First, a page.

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Home Cook’s Guide to Boiled Eggs

 

Home Cook’s Guide to Boiled Eggs

 

A boiled egg is a delightful thing in any and all variations. A hard-boiled egg is almost the perfect food — compact, portable, and full of protein. You can peel and eat it with just a little salt and pepper. You can scoop out the yolk, mash it up with mayo, mustard, and a little paprika, and make a deviled egg. And lately, everyone is wild for egg salad sandwiches (because they’re amazing!).

Its softer compatriots are lovely, too. Who doesn’t love to dip a toast soldier in the runny yolk of a soft-boiled egg? A medium-boiled egg lends its creamy yolk to dishes, swirling into ramen noodles or spilling over spinach on toast. A little firmer still, and the egg can go most anywhere — nestle it into a salad, atop a pile of asparagus, or into a stew and its bright orange center is sure to please.

And yet, getting boiled eggs right can be so tricky! All of us have boiled one gray at some point. So here is our fool-proof method for boiling perfect eggs every time.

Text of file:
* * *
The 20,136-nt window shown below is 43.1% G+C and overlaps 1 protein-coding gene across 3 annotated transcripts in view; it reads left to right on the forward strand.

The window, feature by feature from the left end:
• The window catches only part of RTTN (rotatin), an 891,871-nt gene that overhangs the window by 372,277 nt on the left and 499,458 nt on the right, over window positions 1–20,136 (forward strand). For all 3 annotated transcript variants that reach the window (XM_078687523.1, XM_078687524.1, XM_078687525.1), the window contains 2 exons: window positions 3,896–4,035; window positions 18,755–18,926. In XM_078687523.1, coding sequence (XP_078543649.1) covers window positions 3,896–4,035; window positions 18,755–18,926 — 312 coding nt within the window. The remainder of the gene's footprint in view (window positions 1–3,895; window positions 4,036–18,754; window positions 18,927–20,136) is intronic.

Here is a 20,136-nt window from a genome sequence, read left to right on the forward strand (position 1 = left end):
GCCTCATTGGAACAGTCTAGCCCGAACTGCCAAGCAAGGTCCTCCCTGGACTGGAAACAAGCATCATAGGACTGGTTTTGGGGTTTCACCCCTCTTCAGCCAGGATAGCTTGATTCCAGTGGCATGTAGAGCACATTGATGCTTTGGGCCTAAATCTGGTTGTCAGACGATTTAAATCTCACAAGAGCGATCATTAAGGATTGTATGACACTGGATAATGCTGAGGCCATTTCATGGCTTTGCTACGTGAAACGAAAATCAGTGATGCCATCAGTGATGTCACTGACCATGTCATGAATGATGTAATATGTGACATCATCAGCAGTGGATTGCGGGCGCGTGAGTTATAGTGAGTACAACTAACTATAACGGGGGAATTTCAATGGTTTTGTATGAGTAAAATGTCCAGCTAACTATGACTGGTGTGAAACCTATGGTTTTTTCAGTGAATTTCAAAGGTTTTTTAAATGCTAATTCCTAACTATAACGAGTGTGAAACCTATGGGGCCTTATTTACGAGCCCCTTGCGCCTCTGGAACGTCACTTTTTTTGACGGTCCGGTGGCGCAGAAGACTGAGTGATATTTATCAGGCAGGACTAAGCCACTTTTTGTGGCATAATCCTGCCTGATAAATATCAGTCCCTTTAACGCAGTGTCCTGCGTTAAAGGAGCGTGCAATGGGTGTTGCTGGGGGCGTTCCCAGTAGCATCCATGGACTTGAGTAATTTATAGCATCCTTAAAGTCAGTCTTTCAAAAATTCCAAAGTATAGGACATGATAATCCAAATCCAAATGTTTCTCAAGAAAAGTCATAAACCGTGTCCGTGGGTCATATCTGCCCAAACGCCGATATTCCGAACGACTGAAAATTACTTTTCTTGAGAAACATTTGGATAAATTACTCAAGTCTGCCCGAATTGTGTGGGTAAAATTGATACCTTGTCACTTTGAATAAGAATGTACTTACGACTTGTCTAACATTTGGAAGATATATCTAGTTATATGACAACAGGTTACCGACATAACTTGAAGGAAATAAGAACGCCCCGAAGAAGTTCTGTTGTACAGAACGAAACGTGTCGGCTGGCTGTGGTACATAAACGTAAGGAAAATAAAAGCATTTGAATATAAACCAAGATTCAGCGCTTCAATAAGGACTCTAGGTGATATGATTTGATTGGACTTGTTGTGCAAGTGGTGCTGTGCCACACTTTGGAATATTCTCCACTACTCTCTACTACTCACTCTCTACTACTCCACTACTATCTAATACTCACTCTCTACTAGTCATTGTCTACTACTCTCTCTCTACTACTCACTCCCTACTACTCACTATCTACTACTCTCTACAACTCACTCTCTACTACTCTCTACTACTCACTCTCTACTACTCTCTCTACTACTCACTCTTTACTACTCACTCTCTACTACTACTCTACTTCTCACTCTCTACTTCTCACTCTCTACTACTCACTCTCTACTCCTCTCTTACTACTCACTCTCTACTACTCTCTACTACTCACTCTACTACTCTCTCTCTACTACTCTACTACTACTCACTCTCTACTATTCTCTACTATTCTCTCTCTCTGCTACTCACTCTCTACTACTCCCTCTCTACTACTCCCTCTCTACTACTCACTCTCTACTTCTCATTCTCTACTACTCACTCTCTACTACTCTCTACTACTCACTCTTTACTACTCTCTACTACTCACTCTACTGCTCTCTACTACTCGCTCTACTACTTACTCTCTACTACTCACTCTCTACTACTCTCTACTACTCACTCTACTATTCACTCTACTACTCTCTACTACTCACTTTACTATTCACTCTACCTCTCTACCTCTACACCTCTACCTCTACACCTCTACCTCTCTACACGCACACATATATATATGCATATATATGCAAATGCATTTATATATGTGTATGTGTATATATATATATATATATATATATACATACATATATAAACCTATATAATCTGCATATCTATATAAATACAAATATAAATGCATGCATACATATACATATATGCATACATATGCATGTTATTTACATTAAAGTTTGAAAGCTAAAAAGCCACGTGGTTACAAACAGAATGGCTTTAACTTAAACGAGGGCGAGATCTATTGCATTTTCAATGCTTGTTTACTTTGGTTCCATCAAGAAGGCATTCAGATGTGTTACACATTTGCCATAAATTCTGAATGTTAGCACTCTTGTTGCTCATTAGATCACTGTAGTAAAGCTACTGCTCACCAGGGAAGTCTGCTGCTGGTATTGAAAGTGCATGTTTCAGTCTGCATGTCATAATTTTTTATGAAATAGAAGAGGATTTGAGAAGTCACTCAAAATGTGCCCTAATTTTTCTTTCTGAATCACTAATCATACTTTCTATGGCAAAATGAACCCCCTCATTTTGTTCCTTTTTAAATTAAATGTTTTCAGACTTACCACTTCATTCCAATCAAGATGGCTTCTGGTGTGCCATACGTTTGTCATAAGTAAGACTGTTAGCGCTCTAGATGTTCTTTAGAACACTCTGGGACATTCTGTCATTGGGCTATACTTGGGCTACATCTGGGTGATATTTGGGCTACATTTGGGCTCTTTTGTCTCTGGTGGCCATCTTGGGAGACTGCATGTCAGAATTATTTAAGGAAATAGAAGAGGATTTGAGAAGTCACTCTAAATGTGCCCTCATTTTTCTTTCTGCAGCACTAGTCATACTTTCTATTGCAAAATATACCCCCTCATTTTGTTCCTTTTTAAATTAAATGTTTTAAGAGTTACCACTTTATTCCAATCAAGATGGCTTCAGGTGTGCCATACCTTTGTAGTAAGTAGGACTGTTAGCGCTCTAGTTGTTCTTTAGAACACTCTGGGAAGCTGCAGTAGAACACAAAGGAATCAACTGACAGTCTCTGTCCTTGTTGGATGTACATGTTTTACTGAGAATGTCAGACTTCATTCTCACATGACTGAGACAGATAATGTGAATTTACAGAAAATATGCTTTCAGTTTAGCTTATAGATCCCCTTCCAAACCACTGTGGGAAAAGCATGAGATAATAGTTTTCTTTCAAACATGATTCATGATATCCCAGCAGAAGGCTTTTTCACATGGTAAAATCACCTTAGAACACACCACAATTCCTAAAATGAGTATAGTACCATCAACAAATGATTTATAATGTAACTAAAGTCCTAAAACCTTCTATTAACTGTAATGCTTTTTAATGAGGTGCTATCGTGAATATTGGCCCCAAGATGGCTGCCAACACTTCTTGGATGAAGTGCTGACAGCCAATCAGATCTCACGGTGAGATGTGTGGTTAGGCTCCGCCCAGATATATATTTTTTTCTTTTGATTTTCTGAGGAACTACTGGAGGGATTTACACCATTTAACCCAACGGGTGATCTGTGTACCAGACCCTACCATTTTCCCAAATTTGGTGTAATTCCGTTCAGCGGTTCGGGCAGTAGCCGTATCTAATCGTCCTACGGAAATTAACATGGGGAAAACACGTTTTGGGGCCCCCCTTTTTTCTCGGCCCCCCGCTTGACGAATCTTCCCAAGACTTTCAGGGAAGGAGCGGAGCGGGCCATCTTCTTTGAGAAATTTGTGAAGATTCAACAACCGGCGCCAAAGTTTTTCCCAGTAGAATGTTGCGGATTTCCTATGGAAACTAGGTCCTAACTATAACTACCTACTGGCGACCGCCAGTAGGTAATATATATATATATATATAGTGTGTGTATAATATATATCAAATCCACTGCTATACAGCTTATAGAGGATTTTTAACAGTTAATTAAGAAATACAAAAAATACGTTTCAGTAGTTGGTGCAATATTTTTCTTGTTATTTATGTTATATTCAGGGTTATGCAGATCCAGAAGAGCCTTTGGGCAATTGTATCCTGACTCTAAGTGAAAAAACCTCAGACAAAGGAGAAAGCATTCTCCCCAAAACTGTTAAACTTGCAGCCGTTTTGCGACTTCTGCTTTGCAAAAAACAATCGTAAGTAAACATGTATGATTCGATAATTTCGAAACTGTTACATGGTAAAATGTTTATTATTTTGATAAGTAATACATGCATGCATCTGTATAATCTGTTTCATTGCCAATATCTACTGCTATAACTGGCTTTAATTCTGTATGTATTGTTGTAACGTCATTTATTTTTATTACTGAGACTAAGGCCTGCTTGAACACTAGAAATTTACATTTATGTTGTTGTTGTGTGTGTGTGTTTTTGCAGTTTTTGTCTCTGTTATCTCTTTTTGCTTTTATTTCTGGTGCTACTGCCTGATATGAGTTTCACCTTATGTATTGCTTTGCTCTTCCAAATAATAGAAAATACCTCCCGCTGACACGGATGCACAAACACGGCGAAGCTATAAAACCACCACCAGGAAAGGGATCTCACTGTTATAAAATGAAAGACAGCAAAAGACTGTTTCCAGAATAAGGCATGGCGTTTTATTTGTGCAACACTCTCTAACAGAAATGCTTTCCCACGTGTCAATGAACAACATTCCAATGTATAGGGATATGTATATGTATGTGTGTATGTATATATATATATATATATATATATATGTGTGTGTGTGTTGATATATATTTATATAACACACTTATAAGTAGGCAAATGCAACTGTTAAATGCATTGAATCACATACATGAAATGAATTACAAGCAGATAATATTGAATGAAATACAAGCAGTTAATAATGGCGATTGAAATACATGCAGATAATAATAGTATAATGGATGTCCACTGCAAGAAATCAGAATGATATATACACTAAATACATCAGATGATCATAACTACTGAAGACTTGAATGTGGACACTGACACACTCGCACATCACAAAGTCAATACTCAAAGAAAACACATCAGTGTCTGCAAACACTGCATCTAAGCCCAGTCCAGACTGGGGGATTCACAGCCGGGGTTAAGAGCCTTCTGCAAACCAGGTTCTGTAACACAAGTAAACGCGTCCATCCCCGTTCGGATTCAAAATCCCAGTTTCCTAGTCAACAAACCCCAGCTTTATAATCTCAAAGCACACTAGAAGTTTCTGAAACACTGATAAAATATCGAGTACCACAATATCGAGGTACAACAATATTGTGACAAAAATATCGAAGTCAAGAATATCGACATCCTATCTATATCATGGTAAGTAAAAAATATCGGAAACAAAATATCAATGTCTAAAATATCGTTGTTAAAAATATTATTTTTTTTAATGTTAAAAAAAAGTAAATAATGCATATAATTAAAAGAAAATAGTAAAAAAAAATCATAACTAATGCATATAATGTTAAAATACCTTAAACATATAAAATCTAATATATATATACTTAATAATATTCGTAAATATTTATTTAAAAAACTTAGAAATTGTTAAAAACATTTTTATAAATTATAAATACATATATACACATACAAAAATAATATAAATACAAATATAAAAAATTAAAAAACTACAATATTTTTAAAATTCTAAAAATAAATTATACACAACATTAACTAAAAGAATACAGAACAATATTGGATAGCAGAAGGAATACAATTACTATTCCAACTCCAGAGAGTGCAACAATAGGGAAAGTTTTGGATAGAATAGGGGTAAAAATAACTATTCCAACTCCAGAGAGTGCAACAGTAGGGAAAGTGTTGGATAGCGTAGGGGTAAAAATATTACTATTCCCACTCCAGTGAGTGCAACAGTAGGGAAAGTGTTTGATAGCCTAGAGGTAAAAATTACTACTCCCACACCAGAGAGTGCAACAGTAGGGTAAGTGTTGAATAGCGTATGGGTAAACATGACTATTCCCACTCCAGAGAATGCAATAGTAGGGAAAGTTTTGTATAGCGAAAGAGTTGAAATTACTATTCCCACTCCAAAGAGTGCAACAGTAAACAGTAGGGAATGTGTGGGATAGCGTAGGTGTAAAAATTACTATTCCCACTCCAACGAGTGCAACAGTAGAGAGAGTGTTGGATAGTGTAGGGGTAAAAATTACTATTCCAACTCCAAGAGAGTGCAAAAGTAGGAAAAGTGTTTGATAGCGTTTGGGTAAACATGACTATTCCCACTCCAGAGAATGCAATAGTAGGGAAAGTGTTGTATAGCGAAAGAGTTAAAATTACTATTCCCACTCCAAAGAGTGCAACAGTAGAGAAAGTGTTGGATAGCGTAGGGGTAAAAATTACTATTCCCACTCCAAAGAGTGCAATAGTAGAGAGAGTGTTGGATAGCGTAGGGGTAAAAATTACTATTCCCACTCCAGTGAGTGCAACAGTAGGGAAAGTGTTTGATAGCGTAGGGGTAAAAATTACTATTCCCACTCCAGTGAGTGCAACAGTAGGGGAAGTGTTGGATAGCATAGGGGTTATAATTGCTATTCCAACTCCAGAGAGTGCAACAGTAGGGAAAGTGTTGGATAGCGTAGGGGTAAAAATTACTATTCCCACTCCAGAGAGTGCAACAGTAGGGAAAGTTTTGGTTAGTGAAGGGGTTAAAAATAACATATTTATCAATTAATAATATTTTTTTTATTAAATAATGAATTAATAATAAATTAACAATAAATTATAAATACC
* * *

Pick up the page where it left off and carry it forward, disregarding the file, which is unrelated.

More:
Basic Directions

Always start with cold, refrigerated eggs.
Place the eggs in a pot and fill it with cold tap water, covering the eggs by about 1 inch.
Bring the water to a rolling boil for 10 seconds, remove the pot from the heat, and cover it.

If you want a:
Soft white and runny yolk remove the eggs from water after 2 minutes.
Semi-firm white and runny yolk remove the eggs from water after 4 minutes.
Set white and creamy yolk remove from water after 6 minutes.
Set white and set yolk remove from water after 8 minutes.
Hard white and hard yolk remove from water after 12 minutes.

While the eggs are cooking, set up an ice bath with half ice and half water.
When the eggs are done cooking, gently put them in the ice bath — this will stop the cooking process and cool them down enough to peel.

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